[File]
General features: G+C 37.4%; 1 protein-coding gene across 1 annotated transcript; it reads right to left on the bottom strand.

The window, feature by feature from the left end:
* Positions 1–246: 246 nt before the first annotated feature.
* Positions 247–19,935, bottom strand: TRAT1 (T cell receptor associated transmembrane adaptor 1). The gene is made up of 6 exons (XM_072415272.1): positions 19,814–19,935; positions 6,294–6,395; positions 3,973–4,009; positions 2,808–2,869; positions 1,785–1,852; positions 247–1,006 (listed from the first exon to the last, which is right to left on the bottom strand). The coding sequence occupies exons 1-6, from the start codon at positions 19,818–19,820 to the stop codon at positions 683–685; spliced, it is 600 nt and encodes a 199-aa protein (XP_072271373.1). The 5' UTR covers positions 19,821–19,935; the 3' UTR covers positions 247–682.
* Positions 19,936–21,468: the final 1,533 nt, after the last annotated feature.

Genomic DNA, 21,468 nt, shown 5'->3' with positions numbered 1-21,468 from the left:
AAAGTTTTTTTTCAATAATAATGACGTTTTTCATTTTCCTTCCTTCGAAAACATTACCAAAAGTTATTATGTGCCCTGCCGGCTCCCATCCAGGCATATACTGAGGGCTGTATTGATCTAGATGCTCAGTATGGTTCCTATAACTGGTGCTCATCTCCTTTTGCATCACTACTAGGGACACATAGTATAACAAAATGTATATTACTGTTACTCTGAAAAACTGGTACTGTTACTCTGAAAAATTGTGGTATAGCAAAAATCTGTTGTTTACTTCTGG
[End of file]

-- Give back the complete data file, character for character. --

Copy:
General features: G+C 37.4%; 1 protein-coding gene across 1 annotated transcript; it reads right to left on the bottom strand.

The window, feature by feature from the left end:
* Positions 1–246: 246 nt before the first annotated feature.
* Positions 247–19,935, bottom strand: TRAT1 (T cell receptor associated transmembrane adaptor 1). The gene is made up of 6 exons (XM_072415272.1): positions 19,814–19,935; positions 6,294–6,395; positions 3,973–4,009; positions 2,808–2,869; positions 1,785–1,852; positions 247–1,006 (listed from the first exon to the last, which is right to left on the bottom strand). The coding sequence occupies exons 1-6, from the start codon at positions 19,818–19,820 to the stop codon at positions 683–685; spliced, it is 600 nt and encodes a 199-aa protein (XP_072271373.1). The 5' UTR covers positions 19,821–19,935; the 3' UTR covers positions 247–682.
* Positions 19,936–21,468: the final 1,533 nt, after the last annotated feature.

Genomic DNA, 21,468 nt, shown 5'->3' with positions numbered 1-21,468 from the left:
AAAGTTTTTTTTCAATAATAATGACGTTTTTCATTTTCCTTCCTTCGAAAACATTACCAAAAGTTATTATGTGCCCTGCCGGCTCCCATCCAGGCATATACTGAGGGCTGTATTGATCTAGATGCTCAGTATGGTTCCTATAACTGGTGCTCATCTCCTTTTGCATCACTACTAGGGACACATAGTATAACAAAATGTATATTACTGTTACTCTGAAAAACTGGTACTGTTACTCTGAAAAATTGTGGTATAGCAAAAATCTGTTGTTTACTTCTGG